who is Yevgeny Prigozhin and how did he end up taking the world’s largest nuclear superpower?

A decade in prison, a hot dog joint and a swift rise

Born on June 1, 1961, in Leningrad, USSR (now St Petersburg, Russia), Yevgeny Prigozhin is one of Russia’s richest and most influential men.
Prior to his rise as a businessman , however, Prigozhin reportedly spent a decade in prison. As per The Guardian, he was implicated in a number of robberies in early 1980, while still a teen, and sentenced to 13 years in prison. He would get out in 1990, as the Soviet Union verged on collapse.

Realising that everything was about to change, Prigozhin started his business – initially as modest hot dog seller in St Petersburg. According to The Guardian, from the very early days, Prigozhin had an eye on bigger things and in no time, he was involved in a number of ventures, from supermarkets to restaurants.
Finally, in 1995, he established a network of restaurants and catering companies, including the well-known St Petersburg-based company called Concord Catering. In the fertile economic environment of post-Soviet Russia, there was a lot of scope to make money in the booming food services industry, introducing to Russians, luxuries they had been denied in the erstwhile communist regime.

Soon, Yevgeny Prigozhin was one of the wealthiest individuals in the country.

Making friends in high places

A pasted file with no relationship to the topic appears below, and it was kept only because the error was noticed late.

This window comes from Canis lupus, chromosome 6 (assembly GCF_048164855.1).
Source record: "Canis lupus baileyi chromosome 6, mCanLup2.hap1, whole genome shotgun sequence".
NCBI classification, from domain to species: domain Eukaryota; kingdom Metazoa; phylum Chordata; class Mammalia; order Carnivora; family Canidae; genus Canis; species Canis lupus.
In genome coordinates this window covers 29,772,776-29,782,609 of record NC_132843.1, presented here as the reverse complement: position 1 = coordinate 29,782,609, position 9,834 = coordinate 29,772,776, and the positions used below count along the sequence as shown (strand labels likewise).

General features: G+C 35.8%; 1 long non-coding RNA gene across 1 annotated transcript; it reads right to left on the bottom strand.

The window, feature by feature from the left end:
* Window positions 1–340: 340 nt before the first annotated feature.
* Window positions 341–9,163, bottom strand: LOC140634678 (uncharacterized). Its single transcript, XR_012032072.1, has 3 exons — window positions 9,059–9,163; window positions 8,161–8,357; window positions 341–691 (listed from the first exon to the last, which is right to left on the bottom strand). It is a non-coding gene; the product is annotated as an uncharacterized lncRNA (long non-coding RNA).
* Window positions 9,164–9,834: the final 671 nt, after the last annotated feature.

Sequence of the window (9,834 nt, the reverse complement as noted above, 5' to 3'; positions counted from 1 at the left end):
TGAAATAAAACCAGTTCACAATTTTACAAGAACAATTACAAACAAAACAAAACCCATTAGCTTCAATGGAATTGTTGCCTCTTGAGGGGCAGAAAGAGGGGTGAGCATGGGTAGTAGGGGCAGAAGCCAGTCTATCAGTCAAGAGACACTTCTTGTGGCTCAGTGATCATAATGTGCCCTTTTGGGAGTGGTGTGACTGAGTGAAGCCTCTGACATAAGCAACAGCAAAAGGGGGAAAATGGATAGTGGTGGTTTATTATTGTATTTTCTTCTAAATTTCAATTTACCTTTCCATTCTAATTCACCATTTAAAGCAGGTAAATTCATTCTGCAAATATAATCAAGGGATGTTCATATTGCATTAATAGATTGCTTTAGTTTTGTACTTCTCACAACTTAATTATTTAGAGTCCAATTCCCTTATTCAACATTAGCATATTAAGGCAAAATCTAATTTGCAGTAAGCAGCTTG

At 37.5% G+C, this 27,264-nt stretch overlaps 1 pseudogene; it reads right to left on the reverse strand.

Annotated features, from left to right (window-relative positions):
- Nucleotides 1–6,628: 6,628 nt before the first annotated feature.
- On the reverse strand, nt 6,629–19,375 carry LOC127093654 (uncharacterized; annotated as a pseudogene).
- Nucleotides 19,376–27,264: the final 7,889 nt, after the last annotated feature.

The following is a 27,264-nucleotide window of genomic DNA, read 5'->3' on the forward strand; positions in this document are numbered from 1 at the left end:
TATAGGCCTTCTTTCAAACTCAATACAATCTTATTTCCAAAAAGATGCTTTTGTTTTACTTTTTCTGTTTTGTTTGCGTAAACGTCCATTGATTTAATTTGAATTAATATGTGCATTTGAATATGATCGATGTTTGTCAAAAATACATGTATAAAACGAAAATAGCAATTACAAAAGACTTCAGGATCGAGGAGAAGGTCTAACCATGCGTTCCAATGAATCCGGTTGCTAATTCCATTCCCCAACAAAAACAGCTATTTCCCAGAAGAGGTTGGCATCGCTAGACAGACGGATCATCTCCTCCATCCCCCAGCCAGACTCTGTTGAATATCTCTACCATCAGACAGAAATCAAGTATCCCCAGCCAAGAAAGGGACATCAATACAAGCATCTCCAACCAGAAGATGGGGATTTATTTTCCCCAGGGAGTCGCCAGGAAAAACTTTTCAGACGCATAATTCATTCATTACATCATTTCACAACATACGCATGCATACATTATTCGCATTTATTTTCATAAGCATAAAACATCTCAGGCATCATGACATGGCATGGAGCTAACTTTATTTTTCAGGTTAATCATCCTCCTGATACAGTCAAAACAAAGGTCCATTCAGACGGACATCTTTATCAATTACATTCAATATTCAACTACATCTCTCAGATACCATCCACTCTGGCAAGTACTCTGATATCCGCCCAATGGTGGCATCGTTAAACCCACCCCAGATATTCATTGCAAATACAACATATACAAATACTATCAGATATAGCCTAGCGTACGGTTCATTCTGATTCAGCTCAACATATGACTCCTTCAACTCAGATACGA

As Prigozhin’s business grew, so did his proximity with the Russian ruling class. Concord Catering became extremely popular with various Russian government entities, including the military. Prigozhin himself was a man who knew how to “deal” with people in power.

“He can adapt to please any person if he needs something from them. That is definitely one of his talents,” a businessman who knew him at the time told The Guardian. By the time Vladimir Putin came to power in 2001, Prigozhin was the caterer of choice for Russia’s rich and powerful.
Whenever Putin would host someone important, for instance George Bush or Prince Charles, Prigozhin would be the one to provide catering. In fact, old photos of Putin’s meeting with dignitaries often show Prigozhin in the background, unobtrusive, yet ever present. Prigozhin always provided exquisite service and with his talent to woo politicians, he soon developed a friendship with Vladimir Putin – a friendship that proved to be extremely fruitful for both the men.

Prigozhin was routinely favoured for big government contracts.  For instance, in 2012, he won more than 10.5bn roubles (£200m) of contracts to provide food to Moscow’s schools, The Guardian reported. However, despite the riches that the food industry brought him, in 2014, he diversified into a new sector – private military.

Invasion of Crimea and the Wagner Group
It is unclear whose idea was it to form the Wagner Group – whether Putin asked Prigozhin for help, or the latter pitched it to him. Either way, the group came into existence during Russia’s 2014 invasion of Crimea. Wagner Group troops coordinated with Russian armed forces but remained distinct from them. Notably, Prigozhin denied any links to the group till as recently as early 2022.

While private militaries were (and still are) officially banned in Russia, Putin’s need for plausible deniability during the 2014 invasion meant that the Wagner Group troops operated with impunity, taking on the most controversial of tasks, where the involvement of Russian regulars might have been dicey.